9.24: From Enclave to Electronic Cottage|
The two major scenarios of the emerging information society are the telematique, based on television, and the privatique, based on telephony. In the former, a few huge sources beam information at millions of receivers; in the latter, we are all sources and receivers within a complex network of communicating nodes.
One new information technology - videotex - is beginning to penetrate our homes. It is viewed as a combination of television and telephone technology. Some see it as an extension of television technology - as two-way television in which you can talk back to it by selecting what you want to see from a menu. Others see it as an extension of telephone technology - as a device for using your telephone to talk to computers with the television screen merely a handy monitor to allow the computer to talk back. The important element, however, is the computer, since it is the brain behind the screen, whereas the television set and telephone handset are merely peripheral devices for input and output, like eyes and ears and arms and legs. The important issue is whether the computer will making our home one of millions of destinations for information from a few television-like sources or a node in a telephone-like network in which we can be both source and destination.
One dark vision of those who predict the telematique scenario is that of the home as an enclave where the fortress family shelters from an essentially hostile environment. It is a womb for a few with a view. The view is provided by a video screen through which information, goods, and services are delivered from the outside world. In such an enclave, media would be God and intimate relationships could not survive.
Those who argue for the privatique scenario have a more optimistic vision of the home as an electronic cottage, linked to neighbours around a world which has been technology-shrunk to a global village.
The possibility of living in an electronic cottage, where learning and playing and working (which had been sub-contracted out to contractual relationships) could once again take place within the home promises a rosy future for the family. There are, as always, threats bound up with the promises. After millions of years of leaving our caves to hunt and gather in order to earn a living, we suddenly find that we can earn our living without leaving the cave. Such a dramatic transition causes a profound shock to the social system.
New rules will have to be established and new roles learned. The author has a friend who was trying to work at home during his sabbatical leave. After a few months of interruptions, he had to establish the following ritual with his family. After breakfast, he put on his hat and coat, picked up his briefcase, kissed his wife and children good-bye, and walked out the front door and in the back door to his study. Until he repeated this ritual in reverse in the evening, as far as the family was concerned, Daddy was at the office.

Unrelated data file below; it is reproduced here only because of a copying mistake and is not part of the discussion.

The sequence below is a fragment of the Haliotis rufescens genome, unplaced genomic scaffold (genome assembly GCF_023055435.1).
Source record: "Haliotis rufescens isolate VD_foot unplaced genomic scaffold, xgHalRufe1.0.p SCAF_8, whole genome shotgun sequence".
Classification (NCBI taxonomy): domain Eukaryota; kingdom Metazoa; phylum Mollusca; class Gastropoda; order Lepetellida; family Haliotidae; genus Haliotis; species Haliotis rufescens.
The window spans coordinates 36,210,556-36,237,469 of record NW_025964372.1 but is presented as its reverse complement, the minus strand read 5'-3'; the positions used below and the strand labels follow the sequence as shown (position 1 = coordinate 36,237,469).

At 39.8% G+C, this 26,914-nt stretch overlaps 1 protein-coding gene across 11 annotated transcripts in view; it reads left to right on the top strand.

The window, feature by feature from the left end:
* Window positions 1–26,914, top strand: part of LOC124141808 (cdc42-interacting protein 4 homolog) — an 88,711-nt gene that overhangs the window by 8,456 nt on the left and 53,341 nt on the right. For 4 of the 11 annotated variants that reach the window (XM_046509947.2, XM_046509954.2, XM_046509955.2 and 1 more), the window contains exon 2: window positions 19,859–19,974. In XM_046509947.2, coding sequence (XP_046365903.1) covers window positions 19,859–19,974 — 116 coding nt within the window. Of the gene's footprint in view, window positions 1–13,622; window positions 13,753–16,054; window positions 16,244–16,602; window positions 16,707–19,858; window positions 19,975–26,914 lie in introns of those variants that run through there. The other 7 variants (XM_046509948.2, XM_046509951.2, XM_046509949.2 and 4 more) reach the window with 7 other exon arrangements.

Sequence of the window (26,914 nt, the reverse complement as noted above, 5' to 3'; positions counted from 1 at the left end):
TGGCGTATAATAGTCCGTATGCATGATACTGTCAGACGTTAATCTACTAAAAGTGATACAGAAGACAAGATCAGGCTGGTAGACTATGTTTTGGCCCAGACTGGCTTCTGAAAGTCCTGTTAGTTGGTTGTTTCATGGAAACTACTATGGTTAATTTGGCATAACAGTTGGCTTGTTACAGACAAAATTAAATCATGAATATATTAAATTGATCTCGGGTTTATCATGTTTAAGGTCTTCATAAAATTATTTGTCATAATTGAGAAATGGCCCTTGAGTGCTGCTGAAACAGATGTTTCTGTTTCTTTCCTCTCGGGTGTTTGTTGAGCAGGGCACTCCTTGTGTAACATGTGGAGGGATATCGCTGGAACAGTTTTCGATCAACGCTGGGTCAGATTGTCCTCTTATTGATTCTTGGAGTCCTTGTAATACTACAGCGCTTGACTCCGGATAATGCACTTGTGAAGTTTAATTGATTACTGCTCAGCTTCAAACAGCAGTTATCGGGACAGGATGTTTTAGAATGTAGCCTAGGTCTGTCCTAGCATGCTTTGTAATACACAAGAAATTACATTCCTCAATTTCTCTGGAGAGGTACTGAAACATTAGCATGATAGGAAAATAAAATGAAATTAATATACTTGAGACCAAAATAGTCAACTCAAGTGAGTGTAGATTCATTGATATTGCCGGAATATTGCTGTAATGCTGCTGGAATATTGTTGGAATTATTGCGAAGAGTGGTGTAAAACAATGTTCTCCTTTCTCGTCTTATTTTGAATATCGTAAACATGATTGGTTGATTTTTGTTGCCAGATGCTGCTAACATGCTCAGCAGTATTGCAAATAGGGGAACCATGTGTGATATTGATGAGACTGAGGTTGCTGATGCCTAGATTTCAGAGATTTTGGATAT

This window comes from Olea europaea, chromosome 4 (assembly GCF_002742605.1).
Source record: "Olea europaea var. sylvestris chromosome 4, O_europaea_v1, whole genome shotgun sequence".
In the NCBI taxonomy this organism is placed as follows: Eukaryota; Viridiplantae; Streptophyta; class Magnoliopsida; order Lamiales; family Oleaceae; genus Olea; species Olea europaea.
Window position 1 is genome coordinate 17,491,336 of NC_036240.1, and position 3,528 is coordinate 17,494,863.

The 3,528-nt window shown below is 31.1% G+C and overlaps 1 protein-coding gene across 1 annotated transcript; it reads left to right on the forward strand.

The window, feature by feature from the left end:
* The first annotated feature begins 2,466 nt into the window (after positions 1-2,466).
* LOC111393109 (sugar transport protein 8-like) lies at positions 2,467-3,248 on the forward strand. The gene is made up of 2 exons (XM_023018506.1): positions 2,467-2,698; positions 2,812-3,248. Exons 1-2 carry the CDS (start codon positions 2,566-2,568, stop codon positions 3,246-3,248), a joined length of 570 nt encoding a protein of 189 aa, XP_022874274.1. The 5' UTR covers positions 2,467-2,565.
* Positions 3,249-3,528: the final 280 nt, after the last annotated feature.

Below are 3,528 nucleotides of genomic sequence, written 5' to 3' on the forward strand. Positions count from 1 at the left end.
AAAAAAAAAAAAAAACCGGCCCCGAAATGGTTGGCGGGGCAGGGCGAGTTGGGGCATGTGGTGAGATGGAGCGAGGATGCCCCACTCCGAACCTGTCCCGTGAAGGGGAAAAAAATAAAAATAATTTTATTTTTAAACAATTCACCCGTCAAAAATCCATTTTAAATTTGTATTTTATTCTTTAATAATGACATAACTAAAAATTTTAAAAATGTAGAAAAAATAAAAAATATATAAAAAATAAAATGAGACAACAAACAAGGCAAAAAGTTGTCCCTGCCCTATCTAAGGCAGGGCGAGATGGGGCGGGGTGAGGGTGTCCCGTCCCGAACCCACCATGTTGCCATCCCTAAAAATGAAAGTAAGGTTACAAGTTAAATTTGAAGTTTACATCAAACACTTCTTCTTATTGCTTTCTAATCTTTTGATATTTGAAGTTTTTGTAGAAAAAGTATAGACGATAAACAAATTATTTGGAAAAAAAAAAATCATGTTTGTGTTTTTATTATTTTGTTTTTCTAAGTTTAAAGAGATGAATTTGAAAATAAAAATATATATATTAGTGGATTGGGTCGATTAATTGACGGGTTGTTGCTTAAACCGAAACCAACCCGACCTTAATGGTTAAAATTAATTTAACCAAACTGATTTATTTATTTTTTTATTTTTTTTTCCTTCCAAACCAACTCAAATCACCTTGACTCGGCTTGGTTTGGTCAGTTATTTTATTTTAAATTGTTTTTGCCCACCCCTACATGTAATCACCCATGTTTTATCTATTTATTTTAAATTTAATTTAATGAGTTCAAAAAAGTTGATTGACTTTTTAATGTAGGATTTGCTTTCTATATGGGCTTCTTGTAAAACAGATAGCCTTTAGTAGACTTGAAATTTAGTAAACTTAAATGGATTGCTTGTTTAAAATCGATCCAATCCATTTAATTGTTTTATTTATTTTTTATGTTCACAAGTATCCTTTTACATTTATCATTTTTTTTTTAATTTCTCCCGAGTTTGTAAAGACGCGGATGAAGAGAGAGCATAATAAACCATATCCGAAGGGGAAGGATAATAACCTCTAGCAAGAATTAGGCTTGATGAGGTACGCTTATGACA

This is a trivial illustration of profound shifts in consciousness which the new styles of working will require. As we swell the ranks of the self-employed, we must learn to be our own employer and our own employee, to make contracts with ourselves and keep them, to confront our self-deceptions and procrastinations. It will not be easy but it will be worthwhile. The information revolution will greatly strengthen the family and enhance intimate relationships.
In The Three Boxes of Life, Richard Bolles suggests that we typically lead our lives in three boxes - the childhood box, in which we spend most of our time learning; the adult box, in which we spend most of our time working; and the retirement box, in which we spend most of our time playing.6 His book is subtitled And How to Get Out of Them, since it is mainly devoted to strategies for acquiring a better balance between learning, working, and playing throughout our lives.
We tend to have three sets of space boxes corresponding to this set of three time boxes. Learning is done in the school box, working in the office and factory boxes, and playing in the home box. The various institutions on the Y-axis of the matrix in Figure 4-2 above are defined in terms of those functions - the office-factory is for working, the school is for learning, the home is for playing.
The really important social impact of electronic technology may be not so much within any of the cells in the matrix as on its columns. That is, the sharp lines between the activities in the various traditional institutions may become blurred. Perhaps, for example, the home may be a place where one learns and works as well as plays. Perhaps, too, electronic technology may be a means of escape from the three boxes of life - one can attain a better balance of work, play and learning throughout one's life. This hope is represented visually in Figure 9-1.
6 Richard Bolles, The Three Boxes of Life: And How to Get Out of Them. Berkeley, California: Ten Speed Press, 1975. The author once attempted to get into Webster's Dictionary by inventing a new word - woplle (from the initial two letters of working, playing, and learning) - to describe the process in which they can not be distinguished. Keep on woplling!